The ICC’s Jurisdiction Following a Security Council’s Referral of a Situation Concerning Citizens of States Non-Parties to the ICC: the Situation in Sudan and Libya (Art. 25 UN Charter & 13(b) ICCRSt)

  • Victor Tsilonis


The general obligation of states parties to cooperate, enshrined in Article 86 ICCRSt, also applies to states non-parties to the Rome Statute, when referred to the ICC pursuant to Article 13 (b) ICCRSt. In particular, Article 86 ICCRSt, under the title “General Obligation to Cooperate”, is the first Article of Part 9 on “International Cooperation and Judicial Assistance” and stipulates that: “States Parties shall, in accordance with the provisions of this Statute, cooperate fully with the Court in its investigation and prosecution of crimes within the jurisdiction of the Court.” This obligation of cooperation in Article 86 ICCRSt is also enshrined in UNSC Resolutions through which the UNSC, pursuant to Article 13 (b) ICCRSt, refers states nonparties to the ICC, thus establishing the ICC’s jurisdiction over them. It is a fact that the establishment of a permanent and international system of criminal justice over international crimes appears to have as its main goal the elimination of impunity concerning the crime of genocide, war crimes, crimes against humanity as well as the crime of aggression.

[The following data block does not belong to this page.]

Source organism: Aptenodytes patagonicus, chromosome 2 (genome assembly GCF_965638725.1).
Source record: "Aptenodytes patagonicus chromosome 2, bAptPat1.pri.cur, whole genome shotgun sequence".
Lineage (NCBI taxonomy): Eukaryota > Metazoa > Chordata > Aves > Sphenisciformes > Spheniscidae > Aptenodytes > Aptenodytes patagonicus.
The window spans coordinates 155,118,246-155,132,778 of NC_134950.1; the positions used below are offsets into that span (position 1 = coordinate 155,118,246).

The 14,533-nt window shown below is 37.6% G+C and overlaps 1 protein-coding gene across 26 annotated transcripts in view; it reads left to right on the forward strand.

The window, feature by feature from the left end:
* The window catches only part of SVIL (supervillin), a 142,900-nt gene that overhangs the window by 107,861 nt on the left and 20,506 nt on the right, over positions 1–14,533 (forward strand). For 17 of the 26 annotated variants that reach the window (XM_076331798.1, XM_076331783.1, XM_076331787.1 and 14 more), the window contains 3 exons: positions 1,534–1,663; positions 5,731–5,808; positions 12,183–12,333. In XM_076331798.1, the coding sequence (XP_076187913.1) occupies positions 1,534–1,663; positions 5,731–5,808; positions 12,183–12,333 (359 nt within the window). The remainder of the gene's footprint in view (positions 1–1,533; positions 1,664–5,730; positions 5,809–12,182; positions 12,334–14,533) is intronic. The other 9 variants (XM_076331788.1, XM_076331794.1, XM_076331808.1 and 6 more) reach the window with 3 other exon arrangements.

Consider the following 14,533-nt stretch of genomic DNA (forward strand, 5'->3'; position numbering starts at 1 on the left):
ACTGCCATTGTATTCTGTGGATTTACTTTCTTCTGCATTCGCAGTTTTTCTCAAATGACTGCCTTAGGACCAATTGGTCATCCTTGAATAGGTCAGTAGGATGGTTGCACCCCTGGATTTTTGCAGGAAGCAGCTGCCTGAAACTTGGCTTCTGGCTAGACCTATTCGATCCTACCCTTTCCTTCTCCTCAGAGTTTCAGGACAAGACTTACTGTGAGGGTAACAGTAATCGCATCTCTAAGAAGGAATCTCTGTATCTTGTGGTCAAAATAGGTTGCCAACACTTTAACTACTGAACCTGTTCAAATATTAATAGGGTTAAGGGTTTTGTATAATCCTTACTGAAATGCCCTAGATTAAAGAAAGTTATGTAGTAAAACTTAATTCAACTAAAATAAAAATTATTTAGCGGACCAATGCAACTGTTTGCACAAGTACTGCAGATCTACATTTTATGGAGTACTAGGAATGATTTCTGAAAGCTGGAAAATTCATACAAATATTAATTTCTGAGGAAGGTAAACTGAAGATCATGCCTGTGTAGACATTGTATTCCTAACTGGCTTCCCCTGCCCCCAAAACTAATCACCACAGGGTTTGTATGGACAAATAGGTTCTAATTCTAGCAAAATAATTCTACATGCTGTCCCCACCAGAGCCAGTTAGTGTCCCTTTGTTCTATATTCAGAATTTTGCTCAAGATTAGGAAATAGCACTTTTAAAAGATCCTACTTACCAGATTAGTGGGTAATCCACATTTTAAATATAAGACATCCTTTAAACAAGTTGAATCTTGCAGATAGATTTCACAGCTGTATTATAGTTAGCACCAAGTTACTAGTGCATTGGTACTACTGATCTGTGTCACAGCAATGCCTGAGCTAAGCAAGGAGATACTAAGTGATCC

The Security Council also issued Resolutions 1593 (2005) and 1970 (2011); the former referred the situation in Darfur (Sudan) to the ICC, and the latter, the situation in Libya. Both resolutions are thoroughly reviewed in this chapter and a few important conclusions are drawn from the Security Council’s position regarding the true application of international criminal justice.

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© Springer Nature Switzerland AG 2019

Authors and Affiliations

  1. 1.International Criminal Court Bar Association (ICCBA)The HagueThe Netherlands

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